Simply soak your cigar humidifier beads in distilled water to humidify them, drain the excess out over the sink, and place the container in your humidor. Use only distilled water with silica beads and not propylene glycol solution. Silica beads generally need to be recharged with distilled water every 2 to 4 weeks, but the beads themselves can last for 3 to 6 years. Cigar beads are better suited for wetter climates. They are more effective at pulling moisture in when the humidity is high than they are at releasing moisture when the humidity is low. Hotter, dryer climates and prolonged exposure to air conditioning cause cigar beads to dry out and become ineffective.

Electronic Cigar Humidifiers

Electronic humidifiers, like those made by Cigar Oasis, are considered ideal for larger humidors or display cases. They often run on batteries or can connect to a power supply that plugs into an outlet. Most models are equipped with humidity sensors that monitor conditions in the humidor. When the humidity dips to a certain level, the sensors will activate an electronic fan that rests above a water reservoir. When the fan kicks on, humidity is dispersed into the humidor’s environment to maintain your desired humidity level.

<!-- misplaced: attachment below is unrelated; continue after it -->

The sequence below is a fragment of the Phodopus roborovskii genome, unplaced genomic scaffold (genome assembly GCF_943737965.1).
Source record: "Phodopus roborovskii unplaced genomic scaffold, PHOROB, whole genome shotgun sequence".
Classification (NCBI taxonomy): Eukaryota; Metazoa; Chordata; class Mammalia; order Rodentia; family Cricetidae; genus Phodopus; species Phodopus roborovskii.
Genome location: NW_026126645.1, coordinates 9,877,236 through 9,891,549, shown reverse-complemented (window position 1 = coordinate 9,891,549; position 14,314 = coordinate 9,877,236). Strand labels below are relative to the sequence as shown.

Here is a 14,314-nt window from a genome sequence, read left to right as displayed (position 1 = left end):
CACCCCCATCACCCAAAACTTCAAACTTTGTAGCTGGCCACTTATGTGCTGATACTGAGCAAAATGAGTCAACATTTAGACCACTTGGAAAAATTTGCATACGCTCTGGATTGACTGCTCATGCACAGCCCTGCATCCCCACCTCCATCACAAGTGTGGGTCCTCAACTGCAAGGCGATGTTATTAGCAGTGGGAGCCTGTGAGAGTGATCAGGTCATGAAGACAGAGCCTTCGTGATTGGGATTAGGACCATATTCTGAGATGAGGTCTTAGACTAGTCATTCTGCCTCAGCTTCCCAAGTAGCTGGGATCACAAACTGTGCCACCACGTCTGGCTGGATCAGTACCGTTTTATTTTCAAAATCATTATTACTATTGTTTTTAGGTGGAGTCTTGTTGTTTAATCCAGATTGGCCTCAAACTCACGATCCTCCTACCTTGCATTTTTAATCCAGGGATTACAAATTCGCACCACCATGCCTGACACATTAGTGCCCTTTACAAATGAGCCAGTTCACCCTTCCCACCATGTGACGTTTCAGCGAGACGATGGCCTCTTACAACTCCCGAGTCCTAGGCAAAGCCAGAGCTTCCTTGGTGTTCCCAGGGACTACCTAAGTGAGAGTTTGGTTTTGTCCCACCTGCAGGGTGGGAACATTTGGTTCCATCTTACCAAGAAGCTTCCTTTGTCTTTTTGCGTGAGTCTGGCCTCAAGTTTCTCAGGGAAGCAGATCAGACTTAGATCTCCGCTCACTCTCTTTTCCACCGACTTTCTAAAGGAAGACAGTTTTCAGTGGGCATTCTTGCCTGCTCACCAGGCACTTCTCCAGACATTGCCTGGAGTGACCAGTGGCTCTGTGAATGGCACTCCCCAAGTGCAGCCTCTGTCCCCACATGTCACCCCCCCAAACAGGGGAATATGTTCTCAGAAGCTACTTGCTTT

Many models also feature a built-in hygrometer that can measure and record humidity and temperature levels over time. The reservoir, or water cartridge, is simply refilled with distilled water when its supply has been exhausted. Although an electronic cigar humidifier requires a bigger investment upfront (typically $100 and up), they can last for many years with no recurrent expense outside of distilled water.